In the upscale, elegant Recoleta neighborhood, one of the don't-miss landmarks -- aside, of course, from the famous Recoleta cemetery that forever houses Eva Peron -- is "Floralis Generica," a giant flower fashioned out of steel and aluminum by architect Eduardo Catalano, who donated this piece to the city of Buenos Aires.

The 65-foot high solar-powered flower begins the day with its petals closed. At dawn, they begin to open, and the sculpture rotates to follow the sun; as the day ends, the petals once again close, starting the cycle all over again.


My tour today, however, took me first into the region known as Palermo Woods -- and its fronting residential neighborhood, Palermo Chico, also known as Barrio Parque. Interspersed along these beautiful, gently curving streets, under the shade of tall, mature trees, are various foreign embassies and homes of Buenos Aires' wealthiest residents. As we drove through Palermo Chico, I saw the incongruity of maids in traditional black and white French maid uniforms, standing in front of the houses and hosing down the driveways.

By now I was developing a much better impression of Buenos Aires, a city of contrasts. The ornate government and cultural edifices, liberally accented with broad traffic circles, plazas, fountains and monuments, are what make up what I came to think of as the city's "European look." Then there was what I saw as Buenos Aires' working class roots: narrow, crowded, often cobblestone streets, with little open space. Lastly, I saw the city's ample green space: parks and public gardens, the refuge from the stress and intensity of life in one of Latin America's most bustling cities.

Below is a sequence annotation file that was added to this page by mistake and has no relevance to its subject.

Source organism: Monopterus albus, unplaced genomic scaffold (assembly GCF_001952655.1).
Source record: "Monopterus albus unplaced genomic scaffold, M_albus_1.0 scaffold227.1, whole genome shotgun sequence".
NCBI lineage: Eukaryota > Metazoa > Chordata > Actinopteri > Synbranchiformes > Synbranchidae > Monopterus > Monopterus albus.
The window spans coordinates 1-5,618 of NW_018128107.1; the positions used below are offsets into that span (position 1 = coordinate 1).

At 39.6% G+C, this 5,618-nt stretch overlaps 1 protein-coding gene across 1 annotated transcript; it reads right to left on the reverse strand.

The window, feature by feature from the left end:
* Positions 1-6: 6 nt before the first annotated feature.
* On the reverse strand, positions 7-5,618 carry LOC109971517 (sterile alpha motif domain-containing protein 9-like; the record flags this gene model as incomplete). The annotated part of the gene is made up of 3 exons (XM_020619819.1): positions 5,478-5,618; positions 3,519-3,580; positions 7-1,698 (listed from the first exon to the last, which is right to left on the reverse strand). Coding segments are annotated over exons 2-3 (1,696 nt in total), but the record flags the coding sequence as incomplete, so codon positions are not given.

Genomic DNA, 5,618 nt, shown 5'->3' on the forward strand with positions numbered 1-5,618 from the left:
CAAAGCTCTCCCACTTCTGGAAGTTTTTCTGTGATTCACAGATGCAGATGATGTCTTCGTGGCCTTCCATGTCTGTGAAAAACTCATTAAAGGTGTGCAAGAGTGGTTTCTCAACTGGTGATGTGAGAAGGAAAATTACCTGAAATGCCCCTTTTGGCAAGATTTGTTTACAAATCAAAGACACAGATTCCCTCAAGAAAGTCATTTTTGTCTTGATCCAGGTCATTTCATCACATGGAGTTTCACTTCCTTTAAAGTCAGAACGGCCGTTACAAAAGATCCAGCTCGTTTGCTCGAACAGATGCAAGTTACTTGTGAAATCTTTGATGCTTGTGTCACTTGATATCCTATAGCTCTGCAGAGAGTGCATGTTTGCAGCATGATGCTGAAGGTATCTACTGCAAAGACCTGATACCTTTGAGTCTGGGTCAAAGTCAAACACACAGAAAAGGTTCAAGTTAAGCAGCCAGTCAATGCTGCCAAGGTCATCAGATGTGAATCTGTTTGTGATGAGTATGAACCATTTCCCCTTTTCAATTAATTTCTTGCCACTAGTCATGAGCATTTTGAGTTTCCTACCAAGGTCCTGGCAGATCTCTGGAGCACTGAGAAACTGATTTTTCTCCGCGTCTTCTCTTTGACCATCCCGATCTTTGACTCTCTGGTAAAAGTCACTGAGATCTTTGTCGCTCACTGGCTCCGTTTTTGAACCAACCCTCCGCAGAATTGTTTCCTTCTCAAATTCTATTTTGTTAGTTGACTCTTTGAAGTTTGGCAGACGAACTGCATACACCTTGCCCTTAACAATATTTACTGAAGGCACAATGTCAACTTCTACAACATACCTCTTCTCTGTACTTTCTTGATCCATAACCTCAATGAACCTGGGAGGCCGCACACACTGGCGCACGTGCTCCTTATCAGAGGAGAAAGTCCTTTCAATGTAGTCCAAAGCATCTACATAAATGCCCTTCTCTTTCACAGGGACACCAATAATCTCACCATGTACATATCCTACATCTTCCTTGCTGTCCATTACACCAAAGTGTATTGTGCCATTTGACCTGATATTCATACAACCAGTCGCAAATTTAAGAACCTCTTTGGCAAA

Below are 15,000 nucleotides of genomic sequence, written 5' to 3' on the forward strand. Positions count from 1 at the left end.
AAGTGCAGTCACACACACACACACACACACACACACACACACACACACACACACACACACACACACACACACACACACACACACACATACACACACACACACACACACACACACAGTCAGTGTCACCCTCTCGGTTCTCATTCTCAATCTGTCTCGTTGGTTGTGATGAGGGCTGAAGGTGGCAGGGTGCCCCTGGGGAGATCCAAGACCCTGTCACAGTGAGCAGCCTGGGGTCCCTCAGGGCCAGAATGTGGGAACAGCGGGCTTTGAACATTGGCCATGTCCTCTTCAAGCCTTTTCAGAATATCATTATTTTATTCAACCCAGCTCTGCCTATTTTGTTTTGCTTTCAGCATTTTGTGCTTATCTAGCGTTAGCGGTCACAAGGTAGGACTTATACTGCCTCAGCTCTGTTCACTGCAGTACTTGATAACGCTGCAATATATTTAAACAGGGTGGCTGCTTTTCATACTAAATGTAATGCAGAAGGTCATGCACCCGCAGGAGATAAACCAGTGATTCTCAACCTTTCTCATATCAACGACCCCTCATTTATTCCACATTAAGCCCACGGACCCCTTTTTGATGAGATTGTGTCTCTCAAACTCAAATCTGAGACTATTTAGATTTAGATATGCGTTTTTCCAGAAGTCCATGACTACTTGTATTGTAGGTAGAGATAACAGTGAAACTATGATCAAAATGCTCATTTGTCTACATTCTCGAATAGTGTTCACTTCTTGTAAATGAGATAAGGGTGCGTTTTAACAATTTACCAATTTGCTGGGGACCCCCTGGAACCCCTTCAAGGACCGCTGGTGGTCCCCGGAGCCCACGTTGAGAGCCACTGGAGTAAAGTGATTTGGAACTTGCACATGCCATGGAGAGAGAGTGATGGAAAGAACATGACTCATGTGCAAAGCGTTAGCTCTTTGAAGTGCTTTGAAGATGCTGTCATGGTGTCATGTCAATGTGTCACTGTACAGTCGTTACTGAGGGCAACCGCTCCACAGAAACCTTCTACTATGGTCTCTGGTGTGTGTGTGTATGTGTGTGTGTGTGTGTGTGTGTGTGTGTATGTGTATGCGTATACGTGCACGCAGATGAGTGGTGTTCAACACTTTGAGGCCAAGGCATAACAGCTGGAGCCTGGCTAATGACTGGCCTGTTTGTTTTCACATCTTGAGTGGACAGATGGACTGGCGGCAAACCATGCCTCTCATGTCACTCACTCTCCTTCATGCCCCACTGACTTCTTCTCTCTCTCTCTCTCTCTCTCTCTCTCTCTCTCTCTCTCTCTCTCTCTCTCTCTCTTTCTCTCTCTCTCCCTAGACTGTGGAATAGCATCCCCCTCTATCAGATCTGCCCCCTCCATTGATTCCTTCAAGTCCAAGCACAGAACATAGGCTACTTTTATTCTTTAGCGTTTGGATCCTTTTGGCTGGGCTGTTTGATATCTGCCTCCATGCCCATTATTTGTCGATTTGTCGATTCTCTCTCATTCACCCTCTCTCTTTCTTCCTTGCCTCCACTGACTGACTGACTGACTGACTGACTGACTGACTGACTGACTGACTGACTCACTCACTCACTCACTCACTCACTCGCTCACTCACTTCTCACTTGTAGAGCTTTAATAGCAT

The guide and I attempted to visit several of these horticultural oases but found that they were all -- every single one of them -- closed on Mondays. (This is a good thing to remember if a walk through a formal Japanese garden or a paddle-boat ride across the Palermo Lakes is on your to-do list). We were able to get to various vantage points around the perimeters of these areas, so at least I could snap some great pictures.